Many philosophers believe that there is something morally defective about a private society, even one in which private incentives move people to fill all of the important public roles. A conception of the common good provides us with an account of what is missing from the practical reasoning of citizens in a private society, and it connects this with a wider view about the relational obligations that require citizens to reason in these ways.

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According to a common good conception of political morality, members of a political community stand in a social relationship with one another. This relationship is not as intimate as the relationship among family members or the members of a church. This basic outlook leads most conceptions of the common good to share certain features.

The first feature that most conceptions share is that they describe a pattern of practical reasoning that is meant to be realized in the actual thought processes of the members of a political community. A conception of the common good is not just a criterion for correct action, such that citizens would satisfy the conception so long as they performed the correct action, regardless of their subjective reasons for doing so. The point of a conception of the common good is to define a pattern of practical reasoning, a way of thinking and acting that constitutes the appropriate form of mutual concern among members.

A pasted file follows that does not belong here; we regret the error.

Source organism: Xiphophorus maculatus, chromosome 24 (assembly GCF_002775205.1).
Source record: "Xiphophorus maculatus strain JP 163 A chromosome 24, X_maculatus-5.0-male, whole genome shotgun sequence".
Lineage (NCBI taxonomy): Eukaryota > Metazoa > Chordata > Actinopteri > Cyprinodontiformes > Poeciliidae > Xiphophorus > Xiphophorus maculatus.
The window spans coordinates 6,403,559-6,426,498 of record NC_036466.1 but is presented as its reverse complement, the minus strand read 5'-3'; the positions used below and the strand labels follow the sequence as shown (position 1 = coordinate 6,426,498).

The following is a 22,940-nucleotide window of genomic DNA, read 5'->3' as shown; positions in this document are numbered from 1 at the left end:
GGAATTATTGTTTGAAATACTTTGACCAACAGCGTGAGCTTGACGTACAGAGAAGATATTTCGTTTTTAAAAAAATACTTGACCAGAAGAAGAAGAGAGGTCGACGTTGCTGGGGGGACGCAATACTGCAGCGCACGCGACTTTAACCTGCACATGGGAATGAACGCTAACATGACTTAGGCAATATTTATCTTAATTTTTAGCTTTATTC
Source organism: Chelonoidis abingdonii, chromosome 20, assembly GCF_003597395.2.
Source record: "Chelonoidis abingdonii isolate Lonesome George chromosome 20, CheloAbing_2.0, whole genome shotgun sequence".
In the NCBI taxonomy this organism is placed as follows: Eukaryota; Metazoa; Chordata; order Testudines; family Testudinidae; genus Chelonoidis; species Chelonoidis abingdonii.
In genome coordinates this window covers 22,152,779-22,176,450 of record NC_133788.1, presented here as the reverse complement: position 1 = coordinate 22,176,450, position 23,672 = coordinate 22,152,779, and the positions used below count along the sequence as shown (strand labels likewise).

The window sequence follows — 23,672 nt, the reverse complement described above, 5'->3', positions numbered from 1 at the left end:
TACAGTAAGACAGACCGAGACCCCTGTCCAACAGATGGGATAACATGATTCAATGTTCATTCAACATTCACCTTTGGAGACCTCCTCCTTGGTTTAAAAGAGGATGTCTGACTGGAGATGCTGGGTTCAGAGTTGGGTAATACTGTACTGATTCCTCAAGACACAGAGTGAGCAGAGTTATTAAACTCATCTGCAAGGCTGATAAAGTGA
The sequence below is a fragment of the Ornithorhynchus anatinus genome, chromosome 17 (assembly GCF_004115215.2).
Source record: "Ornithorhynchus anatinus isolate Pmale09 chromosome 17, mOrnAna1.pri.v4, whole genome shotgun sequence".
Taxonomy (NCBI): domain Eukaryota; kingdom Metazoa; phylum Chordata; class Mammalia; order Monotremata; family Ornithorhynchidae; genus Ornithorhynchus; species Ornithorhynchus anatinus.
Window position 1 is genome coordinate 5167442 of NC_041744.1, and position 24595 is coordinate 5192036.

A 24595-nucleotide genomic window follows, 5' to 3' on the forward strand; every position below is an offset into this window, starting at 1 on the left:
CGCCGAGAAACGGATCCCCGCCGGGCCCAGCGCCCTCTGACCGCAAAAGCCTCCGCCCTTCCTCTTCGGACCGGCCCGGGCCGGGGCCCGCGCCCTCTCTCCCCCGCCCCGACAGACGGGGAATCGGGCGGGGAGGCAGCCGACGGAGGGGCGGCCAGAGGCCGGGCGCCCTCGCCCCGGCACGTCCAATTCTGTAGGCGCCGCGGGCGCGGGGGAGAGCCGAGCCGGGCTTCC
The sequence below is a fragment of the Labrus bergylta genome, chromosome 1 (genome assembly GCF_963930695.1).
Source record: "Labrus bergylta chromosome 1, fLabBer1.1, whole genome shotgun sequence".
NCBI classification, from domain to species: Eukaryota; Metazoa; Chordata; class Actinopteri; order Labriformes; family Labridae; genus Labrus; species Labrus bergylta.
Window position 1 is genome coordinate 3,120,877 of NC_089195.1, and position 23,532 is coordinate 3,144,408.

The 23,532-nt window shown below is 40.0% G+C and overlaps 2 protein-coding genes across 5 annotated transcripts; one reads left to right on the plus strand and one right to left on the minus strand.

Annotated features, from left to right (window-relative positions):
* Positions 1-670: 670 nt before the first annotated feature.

In order to satisfy the conception, the activities of the members of the community must be organized, at some level, by thought processes that embody the relevant pattern. Most conceptions of the common good identify a set of facilities that citizens have a special obligation to maintain in virtue of the fact that these facilities serve certain common interests. The relevant facilities may be part of the natural environment e. But the most important facilities in the literature are social institutions and practices. For example, a scheme of private property exists when members of a community conform to rules that assign individuals certain forms of authority over external objects.